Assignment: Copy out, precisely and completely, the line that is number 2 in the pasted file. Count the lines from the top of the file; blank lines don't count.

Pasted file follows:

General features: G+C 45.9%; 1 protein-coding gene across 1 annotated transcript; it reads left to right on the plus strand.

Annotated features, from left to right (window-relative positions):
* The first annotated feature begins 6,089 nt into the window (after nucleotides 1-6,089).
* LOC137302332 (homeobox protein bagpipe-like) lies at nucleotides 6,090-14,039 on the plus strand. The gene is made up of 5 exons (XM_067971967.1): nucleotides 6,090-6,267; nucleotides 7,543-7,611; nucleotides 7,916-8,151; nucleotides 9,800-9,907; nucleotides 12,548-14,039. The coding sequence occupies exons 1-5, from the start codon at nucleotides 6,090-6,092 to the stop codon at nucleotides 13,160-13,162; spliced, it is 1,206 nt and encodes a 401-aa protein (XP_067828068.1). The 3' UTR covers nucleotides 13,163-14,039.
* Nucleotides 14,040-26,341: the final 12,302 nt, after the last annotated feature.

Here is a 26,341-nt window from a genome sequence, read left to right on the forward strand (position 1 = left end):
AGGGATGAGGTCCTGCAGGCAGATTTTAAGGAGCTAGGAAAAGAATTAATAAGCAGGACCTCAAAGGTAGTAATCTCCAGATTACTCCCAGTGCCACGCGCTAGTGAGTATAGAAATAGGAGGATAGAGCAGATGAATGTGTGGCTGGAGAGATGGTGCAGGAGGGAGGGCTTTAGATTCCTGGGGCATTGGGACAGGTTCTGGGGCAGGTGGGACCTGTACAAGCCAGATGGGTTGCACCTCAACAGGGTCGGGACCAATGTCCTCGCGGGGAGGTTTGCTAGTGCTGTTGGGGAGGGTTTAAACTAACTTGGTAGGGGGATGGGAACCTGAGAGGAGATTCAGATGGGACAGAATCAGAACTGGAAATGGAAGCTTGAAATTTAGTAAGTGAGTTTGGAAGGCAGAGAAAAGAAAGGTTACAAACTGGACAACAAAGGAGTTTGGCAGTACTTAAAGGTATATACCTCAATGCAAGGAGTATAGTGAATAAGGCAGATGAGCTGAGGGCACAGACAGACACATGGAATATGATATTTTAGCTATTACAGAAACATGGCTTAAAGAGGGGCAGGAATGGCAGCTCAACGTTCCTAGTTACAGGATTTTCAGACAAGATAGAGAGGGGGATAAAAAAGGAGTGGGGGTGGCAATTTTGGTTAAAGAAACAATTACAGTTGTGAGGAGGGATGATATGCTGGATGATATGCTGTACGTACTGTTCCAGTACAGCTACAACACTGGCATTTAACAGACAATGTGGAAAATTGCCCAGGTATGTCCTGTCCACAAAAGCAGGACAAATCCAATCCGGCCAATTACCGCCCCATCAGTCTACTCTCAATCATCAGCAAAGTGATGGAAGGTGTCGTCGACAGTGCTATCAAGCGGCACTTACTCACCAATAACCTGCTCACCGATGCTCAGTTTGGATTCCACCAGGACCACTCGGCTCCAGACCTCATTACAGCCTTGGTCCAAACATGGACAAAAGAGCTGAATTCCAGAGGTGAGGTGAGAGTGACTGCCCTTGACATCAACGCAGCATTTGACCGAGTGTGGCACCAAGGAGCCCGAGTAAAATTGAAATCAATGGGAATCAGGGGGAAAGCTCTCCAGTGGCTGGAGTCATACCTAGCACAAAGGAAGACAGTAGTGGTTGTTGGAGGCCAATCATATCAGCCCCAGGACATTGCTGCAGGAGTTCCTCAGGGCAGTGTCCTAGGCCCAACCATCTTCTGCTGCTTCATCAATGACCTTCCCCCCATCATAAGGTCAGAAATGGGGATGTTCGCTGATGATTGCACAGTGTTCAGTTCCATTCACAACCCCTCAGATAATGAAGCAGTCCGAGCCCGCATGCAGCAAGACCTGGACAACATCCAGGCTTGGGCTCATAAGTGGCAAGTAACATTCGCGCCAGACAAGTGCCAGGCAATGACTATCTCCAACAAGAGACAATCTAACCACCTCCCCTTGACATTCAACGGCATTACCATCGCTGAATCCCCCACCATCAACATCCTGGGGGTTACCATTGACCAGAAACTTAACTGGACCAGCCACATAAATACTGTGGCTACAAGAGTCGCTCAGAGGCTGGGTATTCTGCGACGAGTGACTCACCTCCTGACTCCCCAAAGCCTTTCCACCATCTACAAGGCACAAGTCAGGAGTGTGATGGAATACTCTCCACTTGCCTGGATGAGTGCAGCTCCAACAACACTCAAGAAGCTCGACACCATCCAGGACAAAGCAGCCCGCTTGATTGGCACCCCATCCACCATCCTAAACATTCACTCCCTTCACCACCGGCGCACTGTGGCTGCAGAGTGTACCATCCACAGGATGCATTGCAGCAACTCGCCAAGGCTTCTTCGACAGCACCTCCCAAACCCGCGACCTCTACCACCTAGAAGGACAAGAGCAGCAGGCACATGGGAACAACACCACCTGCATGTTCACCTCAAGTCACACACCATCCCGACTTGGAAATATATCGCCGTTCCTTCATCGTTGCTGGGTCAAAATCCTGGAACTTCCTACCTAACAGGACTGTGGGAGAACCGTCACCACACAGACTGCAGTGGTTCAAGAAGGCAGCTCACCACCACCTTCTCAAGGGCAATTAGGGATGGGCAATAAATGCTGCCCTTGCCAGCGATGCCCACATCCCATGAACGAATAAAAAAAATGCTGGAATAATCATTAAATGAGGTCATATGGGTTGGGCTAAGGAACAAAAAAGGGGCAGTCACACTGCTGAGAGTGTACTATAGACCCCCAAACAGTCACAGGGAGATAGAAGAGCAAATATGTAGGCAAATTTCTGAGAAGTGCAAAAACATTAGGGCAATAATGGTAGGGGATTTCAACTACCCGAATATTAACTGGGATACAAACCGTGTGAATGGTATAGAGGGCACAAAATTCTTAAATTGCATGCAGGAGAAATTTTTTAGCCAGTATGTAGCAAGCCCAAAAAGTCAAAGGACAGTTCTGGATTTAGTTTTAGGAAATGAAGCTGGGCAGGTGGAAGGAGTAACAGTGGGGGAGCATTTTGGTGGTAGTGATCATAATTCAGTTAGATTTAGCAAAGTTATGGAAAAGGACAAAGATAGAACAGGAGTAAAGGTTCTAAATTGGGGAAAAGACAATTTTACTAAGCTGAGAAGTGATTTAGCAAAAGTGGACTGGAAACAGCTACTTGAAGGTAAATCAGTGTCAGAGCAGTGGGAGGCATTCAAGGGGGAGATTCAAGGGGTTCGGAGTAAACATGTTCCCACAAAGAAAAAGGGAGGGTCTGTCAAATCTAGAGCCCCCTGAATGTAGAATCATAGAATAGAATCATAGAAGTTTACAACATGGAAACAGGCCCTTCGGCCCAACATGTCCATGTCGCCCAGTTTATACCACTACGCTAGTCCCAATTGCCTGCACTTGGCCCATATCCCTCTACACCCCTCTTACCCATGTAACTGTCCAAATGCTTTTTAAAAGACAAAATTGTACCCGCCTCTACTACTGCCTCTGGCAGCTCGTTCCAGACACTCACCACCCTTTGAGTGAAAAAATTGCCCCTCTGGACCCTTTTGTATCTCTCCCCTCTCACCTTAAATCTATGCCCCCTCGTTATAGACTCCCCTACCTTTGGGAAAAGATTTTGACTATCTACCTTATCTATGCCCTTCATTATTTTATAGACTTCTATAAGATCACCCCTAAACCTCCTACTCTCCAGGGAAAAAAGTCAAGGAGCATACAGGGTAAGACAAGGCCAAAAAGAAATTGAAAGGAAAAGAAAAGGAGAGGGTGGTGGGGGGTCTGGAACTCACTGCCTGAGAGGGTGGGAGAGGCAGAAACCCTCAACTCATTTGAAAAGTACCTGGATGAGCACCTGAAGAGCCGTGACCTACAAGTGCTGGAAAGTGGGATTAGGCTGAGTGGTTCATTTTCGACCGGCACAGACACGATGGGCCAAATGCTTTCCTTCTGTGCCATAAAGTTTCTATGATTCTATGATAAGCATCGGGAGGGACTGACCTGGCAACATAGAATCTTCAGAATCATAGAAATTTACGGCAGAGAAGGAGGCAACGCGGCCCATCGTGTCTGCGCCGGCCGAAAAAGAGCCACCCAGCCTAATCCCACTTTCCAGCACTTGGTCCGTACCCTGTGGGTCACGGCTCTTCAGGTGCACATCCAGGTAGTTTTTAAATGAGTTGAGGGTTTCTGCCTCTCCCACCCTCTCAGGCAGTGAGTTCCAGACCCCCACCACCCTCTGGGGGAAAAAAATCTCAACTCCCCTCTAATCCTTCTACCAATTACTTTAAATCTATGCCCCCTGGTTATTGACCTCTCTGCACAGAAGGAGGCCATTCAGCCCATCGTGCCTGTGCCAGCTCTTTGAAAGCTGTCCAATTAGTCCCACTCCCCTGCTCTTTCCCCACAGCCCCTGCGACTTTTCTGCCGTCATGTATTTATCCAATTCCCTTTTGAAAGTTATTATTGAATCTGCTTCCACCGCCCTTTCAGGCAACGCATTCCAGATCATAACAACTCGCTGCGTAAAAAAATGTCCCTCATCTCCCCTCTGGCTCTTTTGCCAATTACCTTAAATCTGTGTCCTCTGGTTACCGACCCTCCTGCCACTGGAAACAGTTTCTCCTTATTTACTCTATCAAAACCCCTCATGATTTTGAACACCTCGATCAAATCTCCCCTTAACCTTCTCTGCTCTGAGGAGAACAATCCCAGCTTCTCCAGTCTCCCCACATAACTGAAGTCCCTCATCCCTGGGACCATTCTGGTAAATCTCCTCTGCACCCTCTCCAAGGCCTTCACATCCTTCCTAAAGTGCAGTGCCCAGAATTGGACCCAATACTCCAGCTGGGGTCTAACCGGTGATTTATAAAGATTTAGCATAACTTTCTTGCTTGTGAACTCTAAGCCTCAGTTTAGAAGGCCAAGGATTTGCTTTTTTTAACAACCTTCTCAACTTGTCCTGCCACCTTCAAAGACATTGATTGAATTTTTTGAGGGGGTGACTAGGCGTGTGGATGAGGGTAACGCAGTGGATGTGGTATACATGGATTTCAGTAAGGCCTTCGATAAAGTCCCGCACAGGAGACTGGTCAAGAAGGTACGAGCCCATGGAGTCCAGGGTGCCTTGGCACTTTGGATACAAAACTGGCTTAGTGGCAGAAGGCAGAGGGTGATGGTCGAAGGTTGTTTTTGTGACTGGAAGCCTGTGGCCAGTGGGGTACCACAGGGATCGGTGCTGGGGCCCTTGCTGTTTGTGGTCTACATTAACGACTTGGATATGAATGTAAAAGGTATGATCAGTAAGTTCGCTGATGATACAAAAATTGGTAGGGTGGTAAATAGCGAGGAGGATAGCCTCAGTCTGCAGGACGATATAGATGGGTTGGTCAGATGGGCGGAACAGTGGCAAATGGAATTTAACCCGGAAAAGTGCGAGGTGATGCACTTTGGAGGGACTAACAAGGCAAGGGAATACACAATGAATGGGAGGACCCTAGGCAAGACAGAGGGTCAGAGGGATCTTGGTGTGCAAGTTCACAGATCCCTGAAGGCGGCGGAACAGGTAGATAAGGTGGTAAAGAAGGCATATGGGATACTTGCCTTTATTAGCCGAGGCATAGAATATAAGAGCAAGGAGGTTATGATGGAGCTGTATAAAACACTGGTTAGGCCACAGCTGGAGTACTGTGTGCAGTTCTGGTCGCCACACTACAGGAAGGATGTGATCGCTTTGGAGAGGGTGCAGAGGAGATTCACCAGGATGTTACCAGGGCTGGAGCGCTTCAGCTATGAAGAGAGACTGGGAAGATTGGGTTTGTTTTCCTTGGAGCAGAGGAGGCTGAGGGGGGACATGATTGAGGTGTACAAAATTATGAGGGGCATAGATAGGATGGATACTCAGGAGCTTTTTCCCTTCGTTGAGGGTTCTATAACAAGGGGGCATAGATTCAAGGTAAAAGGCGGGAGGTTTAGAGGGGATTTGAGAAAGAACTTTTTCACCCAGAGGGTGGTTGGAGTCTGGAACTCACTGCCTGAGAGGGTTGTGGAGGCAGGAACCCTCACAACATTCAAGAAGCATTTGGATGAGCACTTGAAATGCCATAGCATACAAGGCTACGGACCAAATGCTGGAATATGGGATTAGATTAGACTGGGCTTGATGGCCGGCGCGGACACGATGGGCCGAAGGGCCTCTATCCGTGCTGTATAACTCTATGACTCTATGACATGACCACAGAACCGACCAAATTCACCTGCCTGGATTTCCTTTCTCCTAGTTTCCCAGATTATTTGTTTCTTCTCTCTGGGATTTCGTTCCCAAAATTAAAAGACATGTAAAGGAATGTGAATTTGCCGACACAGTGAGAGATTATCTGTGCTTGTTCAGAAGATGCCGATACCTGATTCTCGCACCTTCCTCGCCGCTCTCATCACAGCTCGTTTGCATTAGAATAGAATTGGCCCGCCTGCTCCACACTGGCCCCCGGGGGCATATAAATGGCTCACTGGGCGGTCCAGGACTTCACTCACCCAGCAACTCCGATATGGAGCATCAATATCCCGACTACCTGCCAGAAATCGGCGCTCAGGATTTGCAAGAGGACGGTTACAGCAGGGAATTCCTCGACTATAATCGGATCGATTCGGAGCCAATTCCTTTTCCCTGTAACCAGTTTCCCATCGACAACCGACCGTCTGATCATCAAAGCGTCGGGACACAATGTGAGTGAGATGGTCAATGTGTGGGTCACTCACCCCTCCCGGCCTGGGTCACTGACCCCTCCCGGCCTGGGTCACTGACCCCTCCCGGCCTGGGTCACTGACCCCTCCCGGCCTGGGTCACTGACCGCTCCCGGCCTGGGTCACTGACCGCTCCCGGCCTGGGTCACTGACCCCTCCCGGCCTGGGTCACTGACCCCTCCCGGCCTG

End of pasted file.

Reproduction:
Annotated features, from left to right (window-relative positions):